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This weekend, the SCG Tour® is coming to Baltimore for a Team Constructed Open, and I couldn't be more excited. Not only do I get to play one of the best formats for a tournament ever created, but I also get to play with my friends! Team tournaments are like no other, so make sure to head out to Baltimore this weekend.
Since SCG Baltimore is a Team Constructed tournament featuring the three major Constructed formats, there's going to be a lot of information to digest before going into the event. And luckily, there have been quite a few events in each format in the last few months, so we have some data to work with.
My gut tells me that Standard and Legacy will be the two most important formats to pick the right decks for, simply because the volatility of Modern can make for some unlucky streaks. Maybe your deck isn't all that great against Burn or Affinity and you awkwardly get paired against both for three or four rounds straight. In those scenarios, you need your other two pals to carry you to victory. Both Legacy and Standard have a lot more back-and-forth play, regardless of the matchup, which means there's a lot of room to gain an advantage during in-game play.
Regardless, I'm going to cover the three decks I want my team to play this weekend. Much like you, I'm sure, they might not exactly be receptive to the idea, but that's how team tournaments work. People will play the deck in their respective format that they think will give them the best chance to win. Whether or not those are the three best decks in their specific format is irrelevant. How a person plays a specific deck is much more important than the deck itself. For example, I'm currently leaning on Lands being the best choice for Legacy, but neither I nor my teammates can pilot it effectively. As such, we're stuck going a different route.
My teammates for the event, and our format lineup:
Brennan DeCandio: Standard
Todd Anderson: Modern
Tannon Grace: Legacy
Let's jump right into each format.
Everyone loves to hate Standard, but I'm actually quite enjoying it at the moment. My thoughts on Standard only go so far, and I talked extensively about Four-Color Energy last week, as well as my desire to play it.
Brennan is known for his grindy B/G midrange decks in Standard, which he's played to great success over the last year. But with the format rotating out Battle for Zendikar and Shadows over Innistrad blocks, Brennan needs to be a little more receptive to the idea of playing an Energy deck. While it isn't quite the same thing, both are midrange green decks with solid mana, powerful late-game spells, and removal that can clear most annoying threats. The games will last longer than usual, which gives him a chance to outplay his opponents. His sideboard can push him into a more controlling or more aggressive strategy, depending on the matchup.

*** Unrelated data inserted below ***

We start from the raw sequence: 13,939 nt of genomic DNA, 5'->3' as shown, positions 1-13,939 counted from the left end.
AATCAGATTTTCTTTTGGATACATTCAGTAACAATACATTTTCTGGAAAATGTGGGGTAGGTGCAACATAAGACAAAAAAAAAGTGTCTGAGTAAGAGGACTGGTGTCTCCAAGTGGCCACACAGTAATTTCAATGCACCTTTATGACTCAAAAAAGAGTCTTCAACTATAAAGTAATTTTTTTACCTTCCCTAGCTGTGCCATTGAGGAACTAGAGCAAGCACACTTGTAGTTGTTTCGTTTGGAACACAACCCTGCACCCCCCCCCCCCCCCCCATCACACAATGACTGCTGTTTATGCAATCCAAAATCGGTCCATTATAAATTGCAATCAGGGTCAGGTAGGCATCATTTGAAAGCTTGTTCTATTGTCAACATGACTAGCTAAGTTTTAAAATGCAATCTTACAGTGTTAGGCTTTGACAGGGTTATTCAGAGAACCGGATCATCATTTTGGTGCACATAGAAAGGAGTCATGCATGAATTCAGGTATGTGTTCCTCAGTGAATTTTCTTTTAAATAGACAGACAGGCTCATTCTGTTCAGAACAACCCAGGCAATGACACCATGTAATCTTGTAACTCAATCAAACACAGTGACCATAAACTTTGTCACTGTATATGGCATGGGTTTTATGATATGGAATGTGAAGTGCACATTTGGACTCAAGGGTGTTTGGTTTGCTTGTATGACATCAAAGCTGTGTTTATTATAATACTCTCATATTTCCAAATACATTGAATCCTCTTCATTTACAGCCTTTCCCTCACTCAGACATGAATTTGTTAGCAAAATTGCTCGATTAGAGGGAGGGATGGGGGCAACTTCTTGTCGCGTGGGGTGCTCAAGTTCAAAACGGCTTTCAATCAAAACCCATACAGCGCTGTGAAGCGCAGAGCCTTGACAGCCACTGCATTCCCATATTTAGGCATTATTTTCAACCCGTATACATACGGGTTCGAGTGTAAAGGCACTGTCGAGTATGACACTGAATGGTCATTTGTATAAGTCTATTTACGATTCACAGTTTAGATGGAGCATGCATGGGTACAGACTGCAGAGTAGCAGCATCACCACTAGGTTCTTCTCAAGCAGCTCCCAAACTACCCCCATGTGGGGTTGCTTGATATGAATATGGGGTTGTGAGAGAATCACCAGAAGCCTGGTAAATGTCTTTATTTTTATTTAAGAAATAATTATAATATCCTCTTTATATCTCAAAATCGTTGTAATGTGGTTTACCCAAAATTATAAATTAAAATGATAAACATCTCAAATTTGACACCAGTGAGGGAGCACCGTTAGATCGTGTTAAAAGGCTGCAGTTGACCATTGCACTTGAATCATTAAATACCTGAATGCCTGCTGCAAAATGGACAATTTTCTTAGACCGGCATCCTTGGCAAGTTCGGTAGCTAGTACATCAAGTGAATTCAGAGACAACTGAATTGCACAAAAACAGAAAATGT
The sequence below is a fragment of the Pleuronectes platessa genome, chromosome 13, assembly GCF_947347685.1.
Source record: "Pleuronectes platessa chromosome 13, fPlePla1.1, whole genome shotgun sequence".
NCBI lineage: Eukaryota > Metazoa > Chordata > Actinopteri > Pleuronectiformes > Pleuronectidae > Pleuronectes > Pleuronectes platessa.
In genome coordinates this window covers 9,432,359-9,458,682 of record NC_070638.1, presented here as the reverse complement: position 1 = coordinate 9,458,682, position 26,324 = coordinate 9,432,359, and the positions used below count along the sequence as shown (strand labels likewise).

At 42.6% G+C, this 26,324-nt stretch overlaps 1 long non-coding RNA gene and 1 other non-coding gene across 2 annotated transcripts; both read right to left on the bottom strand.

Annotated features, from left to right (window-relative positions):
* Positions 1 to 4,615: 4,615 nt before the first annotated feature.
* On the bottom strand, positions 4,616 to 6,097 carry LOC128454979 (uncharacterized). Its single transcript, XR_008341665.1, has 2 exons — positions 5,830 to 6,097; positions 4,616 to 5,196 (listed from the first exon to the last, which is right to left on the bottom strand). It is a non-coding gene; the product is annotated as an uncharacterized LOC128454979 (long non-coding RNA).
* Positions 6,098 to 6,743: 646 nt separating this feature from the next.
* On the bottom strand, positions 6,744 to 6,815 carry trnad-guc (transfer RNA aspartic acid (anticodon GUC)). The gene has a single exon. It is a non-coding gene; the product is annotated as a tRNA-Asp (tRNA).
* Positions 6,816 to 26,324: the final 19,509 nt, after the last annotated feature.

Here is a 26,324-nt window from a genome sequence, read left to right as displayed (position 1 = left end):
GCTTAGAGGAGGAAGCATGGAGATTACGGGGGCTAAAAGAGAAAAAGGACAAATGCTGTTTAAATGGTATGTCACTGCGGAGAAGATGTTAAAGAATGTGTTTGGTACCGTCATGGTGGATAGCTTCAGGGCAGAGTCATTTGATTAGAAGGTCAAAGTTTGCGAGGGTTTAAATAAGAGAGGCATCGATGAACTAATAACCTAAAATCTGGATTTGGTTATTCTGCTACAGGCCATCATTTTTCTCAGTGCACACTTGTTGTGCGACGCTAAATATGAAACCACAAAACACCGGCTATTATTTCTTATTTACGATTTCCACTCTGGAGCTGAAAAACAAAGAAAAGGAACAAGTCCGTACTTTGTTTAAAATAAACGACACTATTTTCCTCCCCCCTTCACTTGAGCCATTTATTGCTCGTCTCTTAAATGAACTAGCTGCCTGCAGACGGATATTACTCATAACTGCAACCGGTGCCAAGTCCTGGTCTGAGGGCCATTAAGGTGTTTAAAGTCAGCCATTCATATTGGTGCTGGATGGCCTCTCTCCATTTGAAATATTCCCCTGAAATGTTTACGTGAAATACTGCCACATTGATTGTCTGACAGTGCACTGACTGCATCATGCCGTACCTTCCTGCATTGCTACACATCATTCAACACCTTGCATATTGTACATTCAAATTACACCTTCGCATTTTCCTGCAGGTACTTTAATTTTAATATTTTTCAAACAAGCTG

I'll be honest here, as I don't want to seem misleading, but we're also considering the "Big Red" deck that Ben Stark took second with at Grand Prix Atlanta last weekend.
- 4 Bomat Courier
- 3 Glorybringer
- 3 Rampaging Ferocidon
- 3 Sand Strangler
- 3 Soul-Scar Mage
- 1 Hazoret the Fervent
- 2 Kari Zev, Skyship Raider
While we haven't yet tested the deck ourselves, that's what I'll be doing all night tonight to see just how good (or bad) the deck actually is. Ben Stark deserves a lot of credit as a player, but this deck could start to bolster his credibility as a deckbuilder. From what I've heard, he's the only person on his team who played the deck, and everyone else thought he was crazy.
My gut tells me that the "Big Red" deck is solid, and ultimately just a maindeck version of what the deck often looks like after sideboarding. He has more physical Deserts to turn on Sand Strangler, effectively turning it into Flametongue Kavu (one of my all-time favorites); more removal; and something I never thought I'd see in an aggressive deck:
And truly, I don't get it. I've seen people try to use Treasure Map in conjunction with Marionette Master, but here it just feels like a strange ramp spell that could end up drawing you three cards. As a deck with a potential late-game burn element, this seems a little appealing, but I'm not sure it makes as much sense as just playing a few more early creatures. Perhaps I'm missing something.
If we end up playing the Desert Red deck, we'll probably make a few changes. Here's where I'm going to start in testing.